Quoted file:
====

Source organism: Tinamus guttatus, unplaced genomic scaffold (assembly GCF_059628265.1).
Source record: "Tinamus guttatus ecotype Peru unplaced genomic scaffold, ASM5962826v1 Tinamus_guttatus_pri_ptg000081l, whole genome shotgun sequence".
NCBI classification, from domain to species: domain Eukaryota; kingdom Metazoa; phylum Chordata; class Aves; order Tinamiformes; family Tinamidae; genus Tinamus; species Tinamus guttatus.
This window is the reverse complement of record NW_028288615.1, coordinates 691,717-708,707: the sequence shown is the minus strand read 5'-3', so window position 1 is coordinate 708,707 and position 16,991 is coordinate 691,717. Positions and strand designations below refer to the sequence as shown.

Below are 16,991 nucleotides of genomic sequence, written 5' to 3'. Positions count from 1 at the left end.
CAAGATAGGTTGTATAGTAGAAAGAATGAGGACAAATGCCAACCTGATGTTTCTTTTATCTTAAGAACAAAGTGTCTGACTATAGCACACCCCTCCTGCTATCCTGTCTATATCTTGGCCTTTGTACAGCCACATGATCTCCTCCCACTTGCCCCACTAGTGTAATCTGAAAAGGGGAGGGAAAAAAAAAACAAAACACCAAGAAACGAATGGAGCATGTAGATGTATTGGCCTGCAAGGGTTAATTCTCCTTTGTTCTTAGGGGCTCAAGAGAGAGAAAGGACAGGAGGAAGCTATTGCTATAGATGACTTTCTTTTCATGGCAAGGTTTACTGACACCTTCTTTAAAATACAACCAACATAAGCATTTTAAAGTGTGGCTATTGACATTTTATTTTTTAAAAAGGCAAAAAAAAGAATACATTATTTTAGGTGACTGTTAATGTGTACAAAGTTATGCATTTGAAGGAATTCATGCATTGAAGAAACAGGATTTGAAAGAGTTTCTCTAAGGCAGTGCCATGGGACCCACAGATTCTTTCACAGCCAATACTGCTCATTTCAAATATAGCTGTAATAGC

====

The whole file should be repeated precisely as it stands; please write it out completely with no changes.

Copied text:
Source organism: Tinamus guttatus, unplaced genomic scaffold (assembly GCF_059628265.1).
Source record: "Tinamus guttatus ecotype Peru unplaced genomic scaffold, ASM5962826v1 Tinamus_guttatus_pri_ptg000081l, whole genome shotgun sequence".
NCBI classification, from domain to species: domain Eukaryota; kingdom Metazoa; phylum Chordata; class Aves; order Tinamiformes; family Tinamidae; genus Tinamus; species Tinamus guttatus.
This window is the reverse complement of record NW_028288615.1, coordinates 691,717-708,707: the sequence shown is the minus strand read 5'-3', so window position 1 is coordinate 708,707 and position 16,991 is coordinate 691,717. Positions and strand designations below refer to the sequence as shown.

Below are 16,991 nucleotides of genomic sequence, written 5' to 3'. Positions count from 1 at the left end.
CAAGATAGGTTGTATAGTAGAAAGAATGAGGACAAATGCCAACCTGATGTTTCTTTTATCTTAAGAACAAAGTGTCTGACTATAGCACACCCCTCCTGCTATCCTGTCTATATCTTGGCCTTTGTACAGCCACATGATCTCCTCCCACTTGCCCCACTAGTGTAATCTGAAAAGGGGAGGGAAAAAAAAAACAAAACACCAAGAAACGAATGGAGCATGTAGATGTATTGGCCTGCAAGGGTTAATTCTCCTTTGTTCTTAGGGGCTCAAGAGAGAGAAAGGACAGGAGGAAGCTATTGCTATAGATGACTTTCTTTTCATGGCAAGGTTTACTGACACCTTCTTTAAAATACAACCAACATAAGCATTTTAAAGTGTGGCTATTGACATTTTATTTTTTAAAAAGGCAAAAAAAAGAATACATTATTTTAGGTGACTGTTAATGTGTACAAAGTTATGCATTTGAAGGAATTCATGCATTGAAGAAACAGGATTTGAAAGAGTTTCTCTAAGGCAGTGCCATGGGACCCACAGATTCTTTCACAGCCAATACTGCTCATTTCAAATATAGCTGTAATAGC